Witness Against Torture was asking people to gather at the Supreme Court building at 8:30 am as the high court began a new session, the first official day of court for Sonia Sotomayer. I wanted to be there, but I had other responsibilities. I had to get ready for the 10:30 am rally in McPherson Square that would be followed by a solemn procession to the White House. So on Monday morning, I went directly to McPherson Square to prepare for the rally which I would be emceeing with Max. I was feeling very nervous. I really hate to speak in front of people, but sometimes this is part of what I must do in this work. We had a gathering of a couple hundred people at the rally where John Carroll and Emma’s Revolution provided music, and Carol Graser and Dave Kunes read poetry. Chi from Black is Back spoke.
We finished off the rally listening to the inspiring Liz McAlister who reminded us of the importance of clinging to hope. She said,“It is happening here today/among us. It is happening all over our world. Things are way more dynamic and alive than those in power calculate….. Many of us understand that a deeper resistance is summoned of us. We are trying, praying, working – to be strategic, to be faithful, to be human. And we know that we must keep at it…… So, dear friends, let us not be awed by the mayhem with which the powers of this world bamboozle us. Let us embrace intransigent resistance; let us imagine that a new world ispossible. And then let us live as if that new world were indeed among us and so live it into being.”And with those words, we were ready to step off to the White House as we continued our struggle to bring about a new world.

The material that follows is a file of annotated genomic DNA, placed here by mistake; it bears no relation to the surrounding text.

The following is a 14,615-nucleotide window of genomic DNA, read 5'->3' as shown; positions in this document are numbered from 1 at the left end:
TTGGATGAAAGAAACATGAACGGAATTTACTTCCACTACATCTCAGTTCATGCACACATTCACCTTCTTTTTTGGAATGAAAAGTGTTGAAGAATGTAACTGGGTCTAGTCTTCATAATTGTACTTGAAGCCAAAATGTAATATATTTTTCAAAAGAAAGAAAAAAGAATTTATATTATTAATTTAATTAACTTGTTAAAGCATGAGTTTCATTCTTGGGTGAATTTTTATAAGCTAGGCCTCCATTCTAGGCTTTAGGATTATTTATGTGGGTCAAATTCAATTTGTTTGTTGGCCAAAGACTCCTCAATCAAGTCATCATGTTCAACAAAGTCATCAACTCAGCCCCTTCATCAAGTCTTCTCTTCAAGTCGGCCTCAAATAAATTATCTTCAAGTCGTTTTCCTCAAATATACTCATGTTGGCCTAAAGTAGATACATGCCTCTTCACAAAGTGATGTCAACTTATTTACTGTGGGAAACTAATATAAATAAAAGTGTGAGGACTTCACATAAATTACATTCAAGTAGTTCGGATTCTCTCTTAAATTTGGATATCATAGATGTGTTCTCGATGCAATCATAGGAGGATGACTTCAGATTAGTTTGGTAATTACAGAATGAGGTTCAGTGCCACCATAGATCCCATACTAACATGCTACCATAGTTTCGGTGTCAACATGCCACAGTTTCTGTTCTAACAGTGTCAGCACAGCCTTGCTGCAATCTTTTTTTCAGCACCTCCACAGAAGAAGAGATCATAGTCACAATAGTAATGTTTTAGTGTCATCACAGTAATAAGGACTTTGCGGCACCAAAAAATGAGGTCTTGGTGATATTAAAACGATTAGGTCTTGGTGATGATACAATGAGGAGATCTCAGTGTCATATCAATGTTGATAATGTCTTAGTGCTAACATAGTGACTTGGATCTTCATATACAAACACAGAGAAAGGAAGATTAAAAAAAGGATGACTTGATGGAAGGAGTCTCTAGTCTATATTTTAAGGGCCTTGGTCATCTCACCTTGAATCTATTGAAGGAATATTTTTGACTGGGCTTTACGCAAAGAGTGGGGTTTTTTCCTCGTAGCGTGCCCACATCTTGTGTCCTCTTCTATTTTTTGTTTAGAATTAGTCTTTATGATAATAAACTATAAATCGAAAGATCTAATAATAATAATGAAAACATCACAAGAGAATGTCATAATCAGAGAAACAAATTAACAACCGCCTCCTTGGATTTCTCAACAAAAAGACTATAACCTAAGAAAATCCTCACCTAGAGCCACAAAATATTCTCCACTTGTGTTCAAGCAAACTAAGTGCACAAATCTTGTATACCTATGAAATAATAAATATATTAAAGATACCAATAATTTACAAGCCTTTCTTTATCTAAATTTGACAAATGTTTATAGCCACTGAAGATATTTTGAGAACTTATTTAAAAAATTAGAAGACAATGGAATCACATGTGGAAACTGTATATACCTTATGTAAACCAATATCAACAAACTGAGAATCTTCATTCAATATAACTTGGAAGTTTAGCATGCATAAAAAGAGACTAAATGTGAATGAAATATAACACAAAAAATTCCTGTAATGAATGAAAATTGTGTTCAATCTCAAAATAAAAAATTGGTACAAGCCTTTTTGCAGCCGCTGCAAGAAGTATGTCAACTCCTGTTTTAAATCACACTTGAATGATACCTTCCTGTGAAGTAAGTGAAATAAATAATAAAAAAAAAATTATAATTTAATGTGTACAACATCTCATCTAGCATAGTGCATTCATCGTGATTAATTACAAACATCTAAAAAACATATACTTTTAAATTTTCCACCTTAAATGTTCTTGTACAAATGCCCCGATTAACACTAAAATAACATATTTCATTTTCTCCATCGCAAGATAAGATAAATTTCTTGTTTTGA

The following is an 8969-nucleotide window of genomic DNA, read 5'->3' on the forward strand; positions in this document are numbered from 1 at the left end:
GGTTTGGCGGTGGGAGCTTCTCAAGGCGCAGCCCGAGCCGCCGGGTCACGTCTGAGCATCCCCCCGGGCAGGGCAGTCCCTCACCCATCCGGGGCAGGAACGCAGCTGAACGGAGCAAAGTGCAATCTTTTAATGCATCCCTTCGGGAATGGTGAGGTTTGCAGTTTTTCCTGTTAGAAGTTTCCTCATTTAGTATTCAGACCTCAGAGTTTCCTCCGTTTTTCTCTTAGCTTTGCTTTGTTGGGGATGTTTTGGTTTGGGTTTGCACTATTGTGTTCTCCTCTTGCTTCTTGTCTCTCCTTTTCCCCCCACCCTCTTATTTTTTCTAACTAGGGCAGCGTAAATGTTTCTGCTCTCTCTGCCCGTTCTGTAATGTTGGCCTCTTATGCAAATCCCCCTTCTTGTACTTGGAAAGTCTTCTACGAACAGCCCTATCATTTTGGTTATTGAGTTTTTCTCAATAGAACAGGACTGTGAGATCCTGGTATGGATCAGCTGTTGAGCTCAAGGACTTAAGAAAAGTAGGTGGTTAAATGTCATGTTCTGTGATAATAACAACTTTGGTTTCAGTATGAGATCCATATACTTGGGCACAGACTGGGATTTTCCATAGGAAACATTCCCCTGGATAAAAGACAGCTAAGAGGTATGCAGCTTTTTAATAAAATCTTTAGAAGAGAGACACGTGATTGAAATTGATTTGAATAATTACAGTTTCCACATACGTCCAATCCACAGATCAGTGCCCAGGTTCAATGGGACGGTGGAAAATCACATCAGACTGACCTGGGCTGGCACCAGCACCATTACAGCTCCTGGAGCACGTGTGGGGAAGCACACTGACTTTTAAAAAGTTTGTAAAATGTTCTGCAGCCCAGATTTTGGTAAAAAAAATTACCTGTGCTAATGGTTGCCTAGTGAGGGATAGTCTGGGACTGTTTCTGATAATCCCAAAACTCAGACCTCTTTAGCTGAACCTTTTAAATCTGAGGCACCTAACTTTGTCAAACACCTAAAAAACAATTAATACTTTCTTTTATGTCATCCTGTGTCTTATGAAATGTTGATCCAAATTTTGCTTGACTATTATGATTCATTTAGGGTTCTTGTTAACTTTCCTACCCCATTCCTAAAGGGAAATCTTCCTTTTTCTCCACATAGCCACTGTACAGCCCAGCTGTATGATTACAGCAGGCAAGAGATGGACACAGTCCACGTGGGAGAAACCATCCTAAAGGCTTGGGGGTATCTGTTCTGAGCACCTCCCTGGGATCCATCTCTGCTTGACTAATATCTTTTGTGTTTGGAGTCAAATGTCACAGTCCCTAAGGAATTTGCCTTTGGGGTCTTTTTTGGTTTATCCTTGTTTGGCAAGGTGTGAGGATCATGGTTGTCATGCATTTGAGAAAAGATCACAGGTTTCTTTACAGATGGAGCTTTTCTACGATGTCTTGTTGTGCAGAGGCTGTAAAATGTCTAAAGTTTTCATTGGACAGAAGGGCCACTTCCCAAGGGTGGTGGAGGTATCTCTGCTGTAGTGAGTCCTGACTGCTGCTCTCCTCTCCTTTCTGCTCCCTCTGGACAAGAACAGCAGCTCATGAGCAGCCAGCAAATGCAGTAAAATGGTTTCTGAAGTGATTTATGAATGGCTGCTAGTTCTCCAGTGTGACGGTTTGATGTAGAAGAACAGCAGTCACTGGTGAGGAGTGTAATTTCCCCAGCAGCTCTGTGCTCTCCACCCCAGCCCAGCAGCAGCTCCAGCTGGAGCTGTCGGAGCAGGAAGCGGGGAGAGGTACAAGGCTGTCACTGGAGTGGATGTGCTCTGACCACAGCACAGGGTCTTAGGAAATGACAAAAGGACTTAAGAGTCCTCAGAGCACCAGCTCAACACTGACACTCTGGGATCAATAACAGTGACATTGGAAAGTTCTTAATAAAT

By the time we got to the White House, two blocks from McPherson Square, there were about 400 people who were with us. It was a bit chaotic. There were a couple of large cleaning trucks making an incredible noise and so even with a bull horn, it was almost impossible to hear anyone speaking. Luckily after 20 minutes, the crew stopped for lunch and the noise stopped. After a few words by Medea Benjamin, and a reading of the International Declaration of Peace by Cindy Sheehan, the various affinity groups began their actions on the White House sidewalk. Those with Witness Against Torture, dressed in orange jumpsuits with black hoods, chained themselves to the White House fence. The War Resisters League, wearing pictures of Afghanis who had suffered because of the war, lay down on the sidewalk, World Can’t Wait did a waterboarding demonstration and exhibited their museum of torture. Other groups participated in other ways, each group sharing the same sentiments as we called on Obama to end the wars in Afghani stan and Iraq, to stop the drone bombing of Pakistan, to close Bagram and Guantanamo, and to pay reparations to help the people that we have done so much harm to.